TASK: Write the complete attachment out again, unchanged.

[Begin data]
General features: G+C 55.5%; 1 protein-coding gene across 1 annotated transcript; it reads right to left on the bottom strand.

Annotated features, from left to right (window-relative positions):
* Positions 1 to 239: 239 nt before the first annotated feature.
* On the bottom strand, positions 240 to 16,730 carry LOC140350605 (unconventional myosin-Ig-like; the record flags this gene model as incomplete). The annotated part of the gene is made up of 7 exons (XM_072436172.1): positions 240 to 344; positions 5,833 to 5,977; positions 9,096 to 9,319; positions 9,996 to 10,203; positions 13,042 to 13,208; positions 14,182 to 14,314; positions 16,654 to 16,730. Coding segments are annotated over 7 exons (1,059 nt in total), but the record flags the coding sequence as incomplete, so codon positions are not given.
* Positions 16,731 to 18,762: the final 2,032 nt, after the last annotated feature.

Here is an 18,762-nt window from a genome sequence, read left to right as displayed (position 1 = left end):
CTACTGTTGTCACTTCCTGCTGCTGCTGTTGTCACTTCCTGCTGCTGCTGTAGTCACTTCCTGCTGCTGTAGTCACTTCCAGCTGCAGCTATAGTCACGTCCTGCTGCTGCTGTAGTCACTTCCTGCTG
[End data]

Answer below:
General features: G+C 55.5%; 1 protein-coding gene across 1 annotated transcript; it reads right to left on the bottom strand.

Annotated features, from left to right (window-relative positions):
* Positions 1 to 239: 239 nt before the first annotated feature.
* On the bottom strand, positions 240 to 16,730 carry LOC140350605 (unconventional myosin-Ig-like; the record flags this gene model as incomplete). The annotated part of the gene is made up of 7 exons (XM_072436172.1): positions 240 to 344; positions 5,833 to 5,977; positions 9,096 to 9,319; positions 9,996 to 10,203; positions 13,042 to 13,208; positions 14,182 to 14,314; positions 16,654 to 16,730. Coding segments are annotated over 7 exons (1,059 nt in total), but the record flags the coding sequence as incomplete, so codon positions are not given.
* Positions 16,731 to 18,762: the final 2,032 nt, after the last annotated feature.

Here is an 18,762-nt window from a genome sequence, read left to right as displayed (position 1 = left end):
CTACTGTTGTCACTTCCTGCTGCTGCTGTTGTCACTTCCTGCTGCTGCTGTAGTCACTTCCTGCTGCTGTAGTCACTTCCAGCTGCAGCTATAGTCACGTCCTGCTGCTGCTGTAGTCACTTCCTGCTG